Zero mining fatalities reported for 2017–18
Favourable trends in the mining industry have been highlighted by a recent report from the NSW Resources Regulator.
The 2017–18 Mine Safety Performance Report provides an overview of the health and safety performance of the NSW mining and petroleum industry and selected regulatory activities during that time.
While there were 82 series injuries reported during this timeframe, there were zero deaths. There were also 239 lost time injuries, 226 injury outcomes (lost time and/or restricted duty) of seven days or more, and 920 total recordable injuries reported in 2017–18. In addition, 1385 mine safety notices were issued by the regulator, including 244 prohibition notices.
During 2017–18, the NSW Resources Regulator conducted 61 planned Targeted Assessment Programs (TAPs), in order to assess the efficacy of a mining operation in controlling its most significant risks. It also undertook seven reactive Targeted Intervention Programs (TIPs), which aim to maximise voluntary compliance to prevent multiple-fatality and single-fatality events and serious injury, following an identified safety issue.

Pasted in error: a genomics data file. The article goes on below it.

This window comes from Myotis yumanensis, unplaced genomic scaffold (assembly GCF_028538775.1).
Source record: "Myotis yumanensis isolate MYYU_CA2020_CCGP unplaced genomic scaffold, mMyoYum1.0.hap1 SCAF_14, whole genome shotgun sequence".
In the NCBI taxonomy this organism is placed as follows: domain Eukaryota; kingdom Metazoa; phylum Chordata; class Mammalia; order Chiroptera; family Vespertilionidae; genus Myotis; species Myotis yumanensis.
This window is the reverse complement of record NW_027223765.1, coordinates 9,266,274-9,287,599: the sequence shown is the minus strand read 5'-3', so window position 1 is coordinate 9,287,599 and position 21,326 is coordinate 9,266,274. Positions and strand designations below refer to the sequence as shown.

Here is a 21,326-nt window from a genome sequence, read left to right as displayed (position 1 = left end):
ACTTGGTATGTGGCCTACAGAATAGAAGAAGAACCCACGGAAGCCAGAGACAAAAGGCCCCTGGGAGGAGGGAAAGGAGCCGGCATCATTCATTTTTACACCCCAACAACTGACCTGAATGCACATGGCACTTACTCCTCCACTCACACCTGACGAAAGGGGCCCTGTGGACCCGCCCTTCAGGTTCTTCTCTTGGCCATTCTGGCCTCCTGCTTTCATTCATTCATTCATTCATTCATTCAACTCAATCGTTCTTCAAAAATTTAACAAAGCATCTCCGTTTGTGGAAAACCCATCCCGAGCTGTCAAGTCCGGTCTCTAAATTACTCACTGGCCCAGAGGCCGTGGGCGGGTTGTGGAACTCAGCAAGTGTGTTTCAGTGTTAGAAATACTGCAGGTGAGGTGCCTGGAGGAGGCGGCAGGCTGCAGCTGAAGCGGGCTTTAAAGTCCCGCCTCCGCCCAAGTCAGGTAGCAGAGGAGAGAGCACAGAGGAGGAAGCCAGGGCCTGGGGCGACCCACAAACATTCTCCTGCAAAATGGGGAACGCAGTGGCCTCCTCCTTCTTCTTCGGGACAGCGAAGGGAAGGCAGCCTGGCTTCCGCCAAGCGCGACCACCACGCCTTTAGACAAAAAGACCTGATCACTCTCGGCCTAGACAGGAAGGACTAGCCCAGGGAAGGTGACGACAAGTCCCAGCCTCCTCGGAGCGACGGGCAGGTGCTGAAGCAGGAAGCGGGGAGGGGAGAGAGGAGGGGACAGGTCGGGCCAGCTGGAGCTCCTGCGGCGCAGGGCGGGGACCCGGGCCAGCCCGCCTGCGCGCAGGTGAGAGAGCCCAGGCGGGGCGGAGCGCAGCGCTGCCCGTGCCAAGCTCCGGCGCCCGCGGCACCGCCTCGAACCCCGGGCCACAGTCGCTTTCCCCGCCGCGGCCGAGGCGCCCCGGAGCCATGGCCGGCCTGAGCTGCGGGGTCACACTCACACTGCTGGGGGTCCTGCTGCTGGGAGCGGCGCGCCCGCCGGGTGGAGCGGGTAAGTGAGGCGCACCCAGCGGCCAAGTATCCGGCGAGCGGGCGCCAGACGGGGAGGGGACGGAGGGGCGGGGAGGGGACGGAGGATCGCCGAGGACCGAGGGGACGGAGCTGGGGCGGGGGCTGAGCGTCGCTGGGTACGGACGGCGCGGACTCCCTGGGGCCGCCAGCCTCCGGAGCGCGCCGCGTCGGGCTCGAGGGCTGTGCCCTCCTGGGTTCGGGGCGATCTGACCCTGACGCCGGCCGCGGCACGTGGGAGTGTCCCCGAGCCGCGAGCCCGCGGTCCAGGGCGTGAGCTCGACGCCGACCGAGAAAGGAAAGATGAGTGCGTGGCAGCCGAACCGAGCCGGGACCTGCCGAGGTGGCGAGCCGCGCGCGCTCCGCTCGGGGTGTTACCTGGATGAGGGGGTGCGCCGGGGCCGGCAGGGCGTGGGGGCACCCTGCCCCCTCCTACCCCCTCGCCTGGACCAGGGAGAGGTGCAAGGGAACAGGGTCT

The report said that overall there has been a long-term decrease in fatal injuries in the NSW mining coal, metalliferous and extractives sectors recorded since 1900. “Since 2008–09, the rolling five-year average frequency rate of fatal injuries ranged from a low of 0.014 to a high of 0.035 injuries per million hours worked. This is likely due to the small numbers of fatalities,” the report said.
According to the NSW Resources Regulator, the NSW mining industry is on track to contribute toward the Australian Work Health and Safety Strategy 2012–2022 targets of a 20% reduction in fatalities and a 30% reduction in the incidence rate of claims resulting in one or more weeks off work. Similar measures in the report are showing favourable trends in line with these national targets.
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